«I have an announcement, my cousin says.
He stands up and clears his voice. We are right in the middle of the first course. I’ve picked a plate of pasta al nero di seppia, which I haven’t been able to taste since I moved to London, while the other people sat at the table have gone for various other choices and my aunt Maria, who insists she is still on a diet, has skipped the course altogether. My aunt Agata chuckles. Have you finally found a girlfriend that you’re ready to introduce us to?
Not quite, my cousin says. It’s November and yet I can see his forehead getting damper by the second and, suddenly, I know exactly what what he is about to say.
Enzo, I say under my breath, sit down.
No, he says. Mum, Dad, I have something to tell you.
I look down at my plate. It was good while it lasted. Now, I thought it was a universally accepted rule that potentially delicate announcements are to be made at the end of the meal, when any heart attacks and premature deaths can be related back to cholesterol. Evidently, I was wrong.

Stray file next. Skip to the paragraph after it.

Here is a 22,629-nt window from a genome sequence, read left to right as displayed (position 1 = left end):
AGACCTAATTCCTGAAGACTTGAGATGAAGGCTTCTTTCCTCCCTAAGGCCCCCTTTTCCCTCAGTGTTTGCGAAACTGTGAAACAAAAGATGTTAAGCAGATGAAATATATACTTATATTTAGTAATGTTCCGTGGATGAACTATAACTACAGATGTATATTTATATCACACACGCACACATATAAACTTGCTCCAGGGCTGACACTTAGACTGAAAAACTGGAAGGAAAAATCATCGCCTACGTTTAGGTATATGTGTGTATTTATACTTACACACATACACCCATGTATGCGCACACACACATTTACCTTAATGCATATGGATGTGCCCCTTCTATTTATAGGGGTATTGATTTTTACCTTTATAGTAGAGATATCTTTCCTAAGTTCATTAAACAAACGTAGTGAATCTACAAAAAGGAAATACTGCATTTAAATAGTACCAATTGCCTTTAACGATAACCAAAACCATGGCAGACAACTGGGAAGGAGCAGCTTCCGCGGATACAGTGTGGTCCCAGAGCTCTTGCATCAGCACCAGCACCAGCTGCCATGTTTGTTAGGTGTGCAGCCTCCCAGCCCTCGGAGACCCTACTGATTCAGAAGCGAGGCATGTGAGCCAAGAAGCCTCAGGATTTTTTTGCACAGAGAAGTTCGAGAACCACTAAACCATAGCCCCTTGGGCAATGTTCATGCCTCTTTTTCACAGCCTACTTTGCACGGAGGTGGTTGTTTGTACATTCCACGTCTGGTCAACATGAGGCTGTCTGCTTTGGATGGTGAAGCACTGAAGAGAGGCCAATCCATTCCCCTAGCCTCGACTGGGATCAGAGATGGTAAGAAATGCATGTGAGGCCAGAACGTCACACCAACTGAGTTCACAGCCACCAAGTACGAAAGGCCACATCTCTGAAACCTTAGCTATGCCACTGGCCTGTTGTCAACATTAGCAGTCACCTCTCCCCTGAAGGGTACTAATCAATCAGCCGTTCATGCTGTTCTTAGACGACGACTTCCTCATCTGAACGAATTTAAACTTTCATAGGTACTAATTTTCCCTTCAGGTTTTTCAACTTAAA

I am gay, my cousin says. His sister Graziella sucks in a breath. I like men, he keeps going. Sono puppo, ricchione, frocio. iarrusu, checca, finuocchio, culattone, rottinculo e sucaminchia.
If a group of British hooligans and Italians Northern League supporters had met in a room and actively tried to draft a list of homophobic insults, they still wouldn’t have come up with as many colourful choices in two different languages. I turn to look at my uncle, who hasn’t moved a muscle since the word ‘gay’ and could now possibly be in another realm of existence. His round cheeks are red, his nostrils flaring.
Dad, my cousin continues, You’ve called me all these things, even unkowingly. Now you know. I won’t just stand in silence any longer.
In the back of my head, I realise that the rest of the small restaurant has gone quiet. [...]
It feels like nothing can happen in Sicily unless we make a show out of it. Life, and especially tragedies, can only be carried out in front of an audience. Life, in a nutshell, is performative.» — Snakeskin, Carmelita Zappala.